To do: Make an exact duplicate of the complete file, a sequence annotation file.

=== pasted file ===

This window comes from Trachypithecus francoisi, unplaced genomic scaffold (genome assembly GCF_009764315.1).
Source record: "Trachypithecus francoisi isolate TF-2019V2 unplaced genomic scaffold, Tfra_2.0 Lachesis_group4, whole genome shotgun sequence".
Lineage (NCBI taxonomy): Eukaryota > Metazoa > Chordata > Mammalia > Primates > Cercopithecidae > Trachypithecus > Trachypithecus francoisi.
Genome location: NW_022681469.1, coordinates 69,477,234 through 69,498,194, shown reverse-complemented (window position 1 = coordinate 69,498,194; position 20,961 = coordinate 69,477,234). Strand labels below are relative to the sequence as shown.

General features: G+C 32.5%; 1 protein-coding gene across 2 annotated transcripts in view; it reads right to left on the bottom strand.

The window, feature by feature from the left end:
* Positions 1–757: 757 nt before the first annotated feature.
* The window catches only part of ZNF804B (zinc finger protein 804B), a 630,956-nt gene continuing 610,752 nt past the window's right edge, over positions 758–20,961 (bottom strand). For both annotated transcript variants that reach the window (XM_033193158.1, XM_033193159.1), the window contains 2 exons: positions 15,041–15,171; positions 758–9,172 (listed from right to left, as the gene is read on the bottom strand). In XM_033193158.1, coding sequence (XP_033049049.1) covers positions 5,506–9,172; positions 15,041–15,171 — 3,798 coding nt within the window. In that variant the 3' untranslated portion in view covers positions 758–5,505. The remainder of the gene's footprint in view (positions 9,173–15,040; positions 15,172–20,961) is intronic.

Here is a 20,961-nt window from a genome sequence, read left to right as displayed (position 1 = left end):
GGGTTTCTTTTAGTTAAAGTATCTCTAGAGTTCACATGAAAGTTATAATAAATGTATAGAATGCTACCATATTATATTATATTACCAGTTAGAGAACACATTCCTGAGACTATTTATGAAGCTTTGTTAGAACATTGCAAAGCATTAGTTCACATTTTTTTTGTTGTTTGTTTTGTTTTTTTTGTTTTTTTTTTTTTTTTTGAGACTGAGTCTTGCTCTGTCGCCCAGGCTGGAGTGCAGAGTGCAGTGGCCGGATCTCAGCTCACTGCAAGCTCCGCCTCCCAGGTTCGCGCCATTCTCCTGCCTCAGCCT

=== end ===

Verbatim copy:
This window comes from Trachypithecus francoisi, unplaced genomic scaffold (genome assembly GCF_009764315.1).
Source record: "Trachypithecus francoisi isolate TF-2019V2 unplaced genomic scaffold, Tfra_2.0 Lachesis_group4, whole genome shotgun sequence".
Lineage (NCBI taxonomy): Eukaryota > Metazoa > Chordata > Mammalia > Primates > Cercopithecidae > Trachypithecus > Trachypithecus francoisi.
Genome location: NW_022681469.1, coordinates 69,477,234 through 69,498,194, shown reverse-complemented (window position 1 = coordinate 69,498,194; position 20,961 = coordinate 69,477,234). Strand labels below are relative to the sequence as shown.

General features: G+C 32.5%; 1 protein-coding gene across 2 annotated transcripts in view; it reads right to left on the bottom strand.

The window, feature by feature from the left end:
* Positions 1–757: 757 nt before the first annotated feature.
* The window catches only part of ZNF804B (zinc finger protein 804B), a 630,956-nt gene continuing 610,752 nt past the window's right edge, over positions 758–20,961 (bottom strand). For both annotated transcript variants that reach the window (XM_033193158.1, XM_033193159.1), the window contains 2 exons: positions 15,041–15,171; positions 758–9,172 (listed from right to left, as the gene is read on the bottom strand). In XM_033193158.1, coding sequence (XP_033049049.1) covers positions 5,506–9,172; positions 15,041–15,171 — 3,798 coding nt within the window. In that variant the 3' untranslated portion in view covers positions 758–5,505. The remainder of the gene's footprint in view (positions 9,173–15,040; positions 15,172–20,961) is intronic.

Here is a 20,961-nt window from a genome sequence, read left to right as displayed (position 1 = left end):
GGGTTTCTTTTAGTTAAAGTATCTCTAGAGTTCACATGAAAGTTATAATAAATGTATAGAATGCTACCATATTATATTATATTACCAGTTAGAGAACACATTCCTGAGACTATTTATGAAGCTTTGTTAGAACATTGCAAAGCATTAGTTCACATTTTTTTTGTTGTTTGTTTTGTTTTTTTTGTTTTTTTTTTTTTTTTTGAGACTGAGTCTTGCTCTGTCGCCCAGGCTGGAGTGCAGAGTGCAGTGGCCGGATCTCAGCTCACTGCAAGCTCCGCCTCCCAGGTTCGCGCCATTCTCCTGCCTCAGCCT